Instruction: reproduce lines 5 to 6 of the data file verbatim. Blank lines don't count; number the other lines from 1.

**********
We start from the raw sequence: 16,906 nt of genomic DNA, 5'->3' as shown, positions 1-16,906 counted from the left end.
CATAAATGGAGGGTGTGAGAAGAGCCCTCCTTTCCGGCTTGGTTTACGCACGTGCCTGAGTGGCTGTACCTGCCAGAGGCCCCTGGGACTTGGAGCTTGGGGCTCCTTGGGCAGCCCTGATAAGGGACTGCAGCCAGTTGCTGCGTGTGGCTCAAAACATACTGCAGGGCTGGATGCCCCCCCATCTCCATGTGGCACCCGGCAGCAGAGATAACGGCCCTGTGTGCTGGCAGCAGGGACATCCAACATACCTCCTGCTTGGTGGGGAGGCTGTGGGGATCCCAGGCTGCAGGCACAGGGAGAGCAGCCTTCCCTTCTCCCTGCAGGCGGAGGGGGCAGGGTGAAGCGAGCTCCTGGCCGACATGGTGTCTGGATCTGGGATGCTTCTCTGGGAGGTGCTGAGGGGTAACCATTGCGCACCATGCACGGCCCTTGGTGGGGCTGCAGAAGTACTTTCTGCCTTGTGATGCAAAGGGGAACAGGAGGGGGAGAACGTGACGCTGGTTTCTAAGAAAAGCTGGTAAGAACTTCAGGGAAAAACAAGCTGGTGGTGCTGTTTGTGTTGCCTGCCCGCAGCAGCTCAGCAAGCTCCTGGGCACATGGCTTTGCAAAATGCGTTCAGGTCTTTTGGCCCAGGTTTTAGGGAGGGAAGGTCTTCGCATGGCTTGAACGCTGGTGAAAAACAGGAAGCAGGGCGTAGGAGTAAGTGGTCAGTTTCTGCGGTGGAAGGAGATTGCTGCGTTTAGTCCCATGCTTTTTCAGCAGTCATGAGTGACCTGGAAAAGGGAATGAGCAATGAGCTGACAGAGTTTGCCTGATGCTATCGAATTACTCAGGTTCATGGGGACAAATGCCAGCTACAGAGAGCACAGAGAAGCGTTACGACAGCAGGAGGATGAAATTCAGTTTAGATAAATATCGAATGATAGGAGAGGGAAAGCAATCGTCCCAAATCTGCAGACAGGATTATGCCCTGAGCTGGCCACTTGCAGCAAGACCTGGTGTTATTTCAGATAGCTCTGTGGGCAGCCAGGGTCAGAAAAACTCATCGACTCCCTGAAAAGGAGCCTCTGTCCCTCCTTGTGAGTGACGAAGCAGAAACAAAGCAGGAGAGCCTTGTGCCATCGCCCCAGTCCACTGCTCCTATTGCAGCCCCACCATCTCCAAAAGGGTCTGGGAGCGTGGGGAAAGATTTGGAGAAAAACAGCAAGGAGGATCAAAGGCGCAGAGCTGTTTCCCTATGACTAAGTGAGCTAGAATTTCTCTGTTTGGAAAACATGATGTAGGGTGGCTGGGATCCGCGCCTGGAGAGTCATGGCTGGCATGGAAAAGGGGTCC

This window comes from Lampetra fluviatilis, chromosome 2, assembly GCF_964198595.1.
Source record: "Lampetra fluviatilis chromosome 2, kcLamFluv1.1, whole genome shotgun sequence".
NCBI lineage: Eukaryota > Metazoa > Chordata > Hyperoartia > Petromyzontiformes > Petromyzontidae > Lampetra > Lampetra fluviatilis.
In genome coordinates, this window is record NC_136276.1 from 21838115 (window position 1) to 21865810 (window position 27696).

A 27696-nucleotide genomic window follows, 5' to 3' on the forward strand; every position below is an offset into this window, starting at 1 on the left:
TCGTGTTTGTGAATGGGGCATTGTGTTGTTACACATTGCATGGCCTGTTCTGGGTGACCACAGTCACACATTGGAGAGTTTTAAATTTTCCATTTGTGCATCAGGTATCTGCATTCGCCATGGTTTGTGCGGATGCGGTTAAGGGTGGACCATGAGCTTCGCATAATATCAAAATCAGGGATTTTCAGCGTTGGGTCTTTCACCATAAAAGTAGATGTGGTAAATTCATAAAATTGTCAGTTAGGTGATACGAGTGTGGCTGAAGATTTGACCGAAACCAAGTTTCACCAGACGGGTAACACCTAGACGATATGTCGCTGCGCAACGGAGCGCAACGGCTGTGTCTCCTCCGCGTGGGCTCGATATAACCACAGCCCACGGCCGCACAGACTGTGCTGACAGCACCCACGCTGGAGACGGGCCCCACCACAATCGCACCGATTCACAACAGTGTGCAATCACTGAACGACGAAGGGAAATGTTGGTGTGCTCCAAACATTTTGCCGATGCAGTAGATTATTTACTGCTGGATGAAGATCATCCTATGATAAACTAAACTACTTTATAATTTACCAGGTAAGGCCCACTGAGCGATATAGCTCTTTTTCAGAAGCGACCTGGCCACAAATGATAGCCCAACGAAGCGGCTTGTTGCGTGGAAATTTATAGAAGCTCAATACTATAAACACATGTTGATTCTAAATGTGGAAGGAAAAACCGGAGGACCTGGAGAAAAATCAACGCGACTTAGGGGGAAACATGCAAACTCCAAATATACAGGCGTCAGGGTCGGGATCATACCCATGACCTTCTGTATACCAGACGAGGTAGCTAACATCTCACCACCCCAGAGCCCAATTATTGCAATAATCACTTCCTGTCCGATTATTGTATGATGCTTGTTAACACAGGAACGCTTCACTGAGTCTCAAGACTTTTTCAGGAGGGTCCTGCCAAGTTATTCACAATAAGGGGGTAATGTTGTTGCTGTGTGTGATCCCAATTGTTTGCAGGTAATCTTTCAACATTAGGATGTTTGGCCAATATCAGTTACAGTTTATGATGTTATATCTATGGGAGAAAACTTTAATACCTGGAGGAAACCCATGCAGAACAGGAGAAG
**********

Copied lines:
NCBI lineage: Eukaryota > Metazoa > Chordata > Hyperoartia > Petromyzontiformes > Petromyzontidae > Lampetra > Lampetra fluviatilis.
In genome coordinates, this window is record NC_136276.1 from 21838115 (window position 1) to 21865810 (window position 27696).